Thursday, January 11, 2018
MLPs Looking Much Stronger Relative to the Market
Source: Observations from the Executive SuiteBy Jeff Kramer, Managing Director, NRC Realty & Capital Advisors
In my recent blog dated December 7, 2017, I mentioned that the MLP stocks (and most oil stocks in general) were at an important juncture, after underperforming the stock market for two years in spite of recent strong oil prices, good earnings, and continuing low interest rates. If you look at the two charts below, it appears there is very good evidence an important bottom is in. This is important to retail and wholesale fuel and c-store owners because it impacts M&A activity and often store selling multiples in general.
First, look at the chart of AMJ (JP Morgan Alerian MLP ETN), which is designed to represent the overall public debt valuation of the MLP companies. Note it has broken to the upside and with good buying volume. The competitive High Yield debt market in general has held together rather well. And Trump recently announced some easing of lending standards for banks that could give them more flexibility to lend and perhaps allow over leveraged MLPs some flexibility going forward. Certainly offsetting somewhat is the likelihood that rates are rising due to a stronger world economy, and the fact that US Federal deficits are expected to rise, at least short term. At some point, the rising rates will hurt and usually it is seen first in the High Yield market, but that has not happened as yet.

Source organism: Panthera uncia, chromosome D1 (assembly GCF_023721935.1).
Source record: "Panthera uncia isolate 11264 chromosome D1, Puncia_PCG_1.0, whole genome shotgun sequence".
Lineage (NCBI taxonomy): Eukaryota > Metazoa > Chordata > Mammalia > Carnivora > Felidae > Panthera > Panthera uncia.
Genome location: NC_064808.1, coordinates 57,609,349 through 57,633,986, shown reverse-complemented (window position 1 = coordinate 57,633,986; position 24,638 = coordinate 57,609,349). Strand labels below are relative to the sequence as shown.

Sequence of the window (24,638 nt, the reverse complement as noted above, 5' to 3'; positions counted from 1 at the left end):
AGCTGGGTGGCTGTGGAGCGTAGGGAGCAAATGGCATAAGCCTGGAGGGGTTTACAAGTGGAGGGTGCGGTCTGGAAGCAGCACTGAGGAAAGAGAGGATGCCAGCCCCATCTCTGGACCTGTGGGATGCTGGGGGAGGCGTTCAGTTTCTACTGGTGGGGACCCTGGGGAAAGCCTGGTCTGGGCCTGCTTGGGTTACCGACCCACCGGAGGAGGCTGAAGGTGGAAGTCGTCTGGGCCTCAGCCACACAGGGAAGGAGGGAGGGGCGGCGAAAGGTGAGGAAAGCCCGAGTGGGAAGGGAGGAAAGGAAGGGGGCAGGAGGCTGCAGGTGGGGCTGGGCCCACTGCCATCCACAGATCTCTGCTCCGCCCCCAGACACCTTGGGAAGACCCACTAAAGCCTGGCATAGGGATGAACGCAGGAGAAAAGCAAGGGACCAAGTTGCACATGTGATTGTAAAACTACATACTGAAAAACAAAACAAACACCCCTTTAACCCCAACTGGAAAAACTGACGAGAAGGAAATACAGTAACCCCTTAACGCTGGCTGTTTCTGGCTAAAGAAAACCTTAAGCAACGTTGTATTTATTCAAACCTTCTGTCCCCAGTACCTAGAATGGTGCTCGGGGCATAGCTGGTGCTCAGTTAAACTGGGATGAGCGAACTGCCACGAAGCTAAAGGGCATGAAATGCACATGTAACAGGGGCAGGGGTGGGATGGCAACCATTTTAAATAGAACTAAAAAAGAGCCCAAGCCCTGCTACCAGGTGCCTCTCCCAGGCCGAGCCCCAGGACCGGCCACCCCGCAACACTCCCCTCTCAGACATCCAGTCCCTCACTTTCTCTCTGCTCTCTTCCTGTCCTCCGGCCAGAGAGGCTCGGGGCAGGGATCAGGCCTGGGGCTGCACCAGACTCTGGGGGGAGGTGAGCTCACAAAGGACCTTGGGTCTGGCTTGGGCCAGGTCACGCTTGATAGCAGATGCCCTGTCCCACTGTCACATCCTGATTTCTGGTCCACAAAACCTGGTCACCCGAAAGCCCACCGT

Next, interestingly, you can see how the chart of AMLP (Alerian MLP ETF), a good proxy for the overall MLP stocks, is showing a very similar pattern. Perhaps not surprising since growth and debt availability is a key to rising MLP stock valuations, as they are expected to keep raising distributions to justify their multiple valuations. As a bit of an aside, note the very large volume of trading towards the end of 2017. Perhaps the public got discouraged with their weak stock performance and chose to sell for tax losses to offset other stock gains? If true, it probably put more MLP stock in institutional hands, but perhaps that was overdue because the MLP stocks are all quite different and tricky for the public shareholders to fully understand. With overall MLP distribution rates averaging about 8%, I feel there is considerable upside for MLP stock prices, which move inversely with these distribution rates.
In the meantime, both oil prices and the stock market have continued to perform very well, so we'll see if it's time for better activity from MLPs and oil stocks in general. What do you think?